United States District Court, D. Arizona
DOUGLAS L. RAYES UNITED STATES DISTRICT JUDGE
Gunches, an Arizona prisoner sentenced to death, filed a
pro se Notice of Waiver of Federal Habeas Review
(“Notice”) (Doc. 1), stating his intention not to
file a Petition for Writ of Habeas Corpus pursuant to 28
U.S.C. § 2254. He requests an expedited hearing on the
Notice and asks the Court to allow briefs to be filed by
amicus curiae. For the reasons stated below, the Court
declines Gunches's requests for further briefing and a
hearing and dismisses the Notice for lack of jurisdiction.
courts have an “independent obligation to examine their
own jurisdiction.” FW/PBS, Inc. v. City of
Dallas, 493 U.S. 215, 231 (1990), and may dismiss for
lack of jurisdiction “at any time that such lack
appears, and on its own motion.” Harmon v. Superior
Court, 307 F.2d 796, 797 (9th Cir. 1962). A party
alleging federal jurisdiction must satisfy a “threshold
requirement imposed by Art. III of the Constitution that
those who seek to invoke the power of federal courts must
allege an actual case or controversy.” O'Shea
v. Littleton, 414 U.S. 488, 493 (1974).
element of the case-or-controversy requirement' is that
plaintiffs ‘must establish that they have standing to
sue.'” Clapper v. Amnesty Int'l USA,
568 U.S. 398, 408 (2013) (quoting Raines v. Byrd,
521 U.S. 811, 818 (1997)). “‘The party invoking
federal jurisdiction bears the burden of establishing'
standing.” Id. at 411-12 (quoting Lujan v.
Defenders of Wildlife, 504 U.S. 555, 561 (1992)). A
plaintiff who invokes federal jurisdiction must show, at a
minimum: (1) an injury in fact via an invasion of a legally
protected interest that is concrete, particularized, and
actual or imminent, rather than conjectural or hypothetical,
(2) fairly traceable to the defendant's conduct, and (3)
redressable by a favorable judicial decision. Spokeo,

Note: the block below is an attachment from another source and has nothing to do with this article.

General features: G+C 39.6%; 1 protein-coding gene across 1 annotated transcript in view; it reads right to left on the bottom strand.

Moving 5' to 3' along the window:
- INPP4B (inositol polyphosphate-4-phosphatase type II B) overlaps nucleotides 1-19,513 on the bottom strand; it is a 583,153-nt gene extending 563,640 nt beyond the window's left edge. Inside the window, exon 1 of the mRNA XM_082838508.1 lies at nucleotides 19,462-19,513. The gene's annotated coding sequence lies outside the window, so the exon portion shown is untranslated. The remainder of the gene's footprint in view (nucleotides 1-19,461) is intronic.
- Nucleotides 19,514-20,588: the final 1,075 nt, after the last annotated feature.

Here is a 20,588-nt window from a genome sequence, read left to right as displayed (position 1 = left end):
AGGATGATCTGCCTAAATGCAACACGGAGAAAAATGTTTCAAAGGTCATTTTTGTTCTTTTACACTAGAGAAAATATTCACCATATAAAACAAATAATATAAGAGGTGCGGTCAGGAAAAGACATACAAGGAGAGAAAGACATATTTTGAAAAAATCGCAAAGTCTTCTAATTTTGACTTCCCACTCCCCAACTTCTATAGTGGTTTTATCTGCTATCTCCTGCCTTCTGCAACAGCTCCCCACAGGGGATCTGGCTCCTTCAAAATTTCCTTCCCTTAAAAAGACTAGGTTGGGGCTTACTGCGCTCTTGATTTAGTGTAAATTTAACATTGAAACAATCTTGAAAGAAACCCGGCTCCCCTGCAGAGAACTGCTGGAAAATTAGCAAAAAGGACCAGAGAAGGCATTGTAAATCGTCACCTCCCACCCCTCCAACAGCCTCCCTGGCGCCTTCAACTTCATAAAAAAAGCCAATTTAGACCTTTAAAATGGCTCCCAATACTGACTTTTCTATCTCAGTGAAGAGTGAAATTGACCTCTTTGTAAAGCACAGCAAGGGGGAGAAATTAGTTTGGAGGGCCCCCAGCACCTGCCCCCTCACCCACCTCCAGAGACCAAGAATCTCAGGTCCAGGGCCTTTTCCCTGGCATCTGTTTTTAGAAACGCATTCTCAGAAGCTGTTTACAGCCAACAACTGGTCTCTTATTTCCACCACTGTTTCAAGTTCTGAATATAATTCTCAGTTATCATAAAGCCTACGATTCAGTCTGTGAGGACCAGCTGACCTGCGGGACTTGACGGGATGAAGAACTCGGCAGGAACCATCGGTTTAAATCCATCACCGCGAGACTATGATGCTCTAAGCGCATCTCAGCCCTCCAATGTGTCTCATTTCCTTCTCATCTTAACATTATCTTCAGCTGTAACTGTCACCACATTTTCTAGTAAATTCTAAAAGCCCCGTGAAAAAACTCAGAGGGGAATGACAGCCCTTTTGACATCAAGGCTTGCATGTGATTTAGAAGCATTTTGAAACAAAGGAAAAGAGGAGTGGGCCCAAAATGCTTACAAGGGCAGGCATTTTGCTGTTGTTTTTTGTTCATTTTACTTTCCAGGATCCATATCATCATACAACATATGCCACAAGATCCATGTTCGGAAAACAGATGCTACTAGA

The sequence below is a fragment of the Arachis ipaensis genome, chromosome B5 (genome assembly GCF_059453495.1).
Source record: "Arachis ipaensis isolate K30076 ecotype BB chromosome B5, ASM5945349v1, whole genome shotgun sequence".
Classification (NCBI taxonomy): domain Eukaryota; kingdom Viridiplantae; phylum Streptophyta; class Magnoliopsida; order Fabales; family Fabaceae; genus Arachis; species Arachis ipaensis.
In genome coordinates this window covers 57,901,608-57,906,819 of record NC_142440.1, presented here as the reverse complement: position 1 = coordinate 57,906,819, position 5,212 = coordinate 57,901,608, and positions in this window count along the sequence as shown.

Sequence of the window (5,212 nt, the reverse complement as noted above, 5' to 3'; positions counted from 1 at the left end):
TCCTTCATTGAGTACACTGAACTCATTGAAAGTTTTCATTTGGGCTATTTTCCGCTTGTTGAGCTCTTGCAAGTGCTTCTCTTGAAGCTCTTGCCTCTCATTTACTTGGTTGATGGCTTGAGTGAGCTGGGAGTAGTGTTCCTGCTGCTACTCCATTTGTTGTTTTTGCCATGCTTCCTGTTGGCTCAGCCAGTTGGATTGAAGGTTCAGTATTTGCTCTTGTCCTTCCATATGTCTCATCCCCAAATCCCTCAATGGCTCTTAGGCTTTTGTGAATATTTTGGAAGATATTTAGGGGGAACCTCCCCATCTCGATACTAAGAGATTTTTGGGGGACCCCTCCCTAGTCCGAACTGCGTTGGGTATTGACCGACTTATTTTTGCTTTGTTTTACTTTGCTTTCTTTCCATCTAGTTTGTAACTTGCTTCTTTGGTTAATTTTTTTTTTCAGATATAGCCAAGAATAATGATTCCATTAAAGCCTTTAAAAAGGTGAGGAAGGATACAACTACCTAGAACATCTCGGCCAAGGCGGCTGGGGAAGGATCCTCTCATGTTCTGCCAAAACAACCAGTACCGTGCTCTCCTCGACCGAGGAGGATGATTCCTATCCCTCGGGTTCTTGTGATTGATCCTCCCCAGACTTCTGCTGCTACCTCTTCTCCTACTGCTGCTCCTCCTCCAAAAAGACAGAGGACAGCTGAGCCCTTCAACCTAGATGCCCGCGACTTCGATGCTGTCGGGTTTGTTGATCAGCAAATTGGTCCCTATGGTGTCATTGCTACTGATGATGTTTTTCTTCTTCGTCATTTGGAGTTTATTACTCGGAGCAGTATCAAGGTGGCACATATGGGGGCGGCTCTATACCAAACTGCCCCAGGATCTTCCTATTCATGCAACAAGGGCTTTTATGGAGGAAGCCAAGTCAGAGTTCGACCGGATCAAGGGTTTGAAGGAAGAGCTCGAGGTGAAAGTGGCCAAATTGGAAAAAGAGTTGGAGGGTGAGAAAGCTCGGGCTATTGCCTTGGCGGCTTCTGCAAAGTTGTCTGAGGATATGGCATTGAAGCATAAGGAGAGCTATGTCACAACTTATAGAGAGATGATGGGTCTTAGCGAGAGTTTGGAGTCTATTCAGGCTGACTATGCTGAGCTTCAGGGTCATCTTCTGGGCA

Inc. v. Robins, - U.S. -, 136 S.Ct. 1540, 1547 (2016)
(citing Lujan, 504 U.S. at 560-61). A
plaintiff's standing to sue is determined based on the
facts that exist at the time of the complaint. Clark v.
City of Lakewood, 259 F.3d 996, 1006 (9th Cir. 2001)
(citing Lujan, 504 U.S. at 569 n.4).
se pleadings must be liberally construed in the
interests of justice. See Haines v. Kerner, 404 U.S.
519, 520 (1972) (pro se pleadings are held to
“less stringent standards than formal pleadings drafted
by lawyers . . . .”); Hebbe v. Pliler, 627
F.3d 338, 342 (9th Cir. 2010) (courts must “continue to
construe pro se filings liberally . . . .”);
Johnson v. Reagan, 524 F.2d 1123, 1124 (9th Cir.
1975) (“Pleadings should be liberally construed in the
interests of justice, particularly when a pleader is not
learned in the law.”). A district court may dismiss a
complaint for lack of jurisdiction before issuing a summons
or following other procedural requirements, Franklin v.
State of Or., State Welfare Division, 662 F.2d 1337,
1342 (9th Cir.1981) (citing Loux v. Rhay, 375 F.2d
55, 58 (9th Cir. 1967)), but only if the lack of jurisdiction
appears on the face of the complaint and is obviously not
curable, Harmon, 307 F.2d at 796.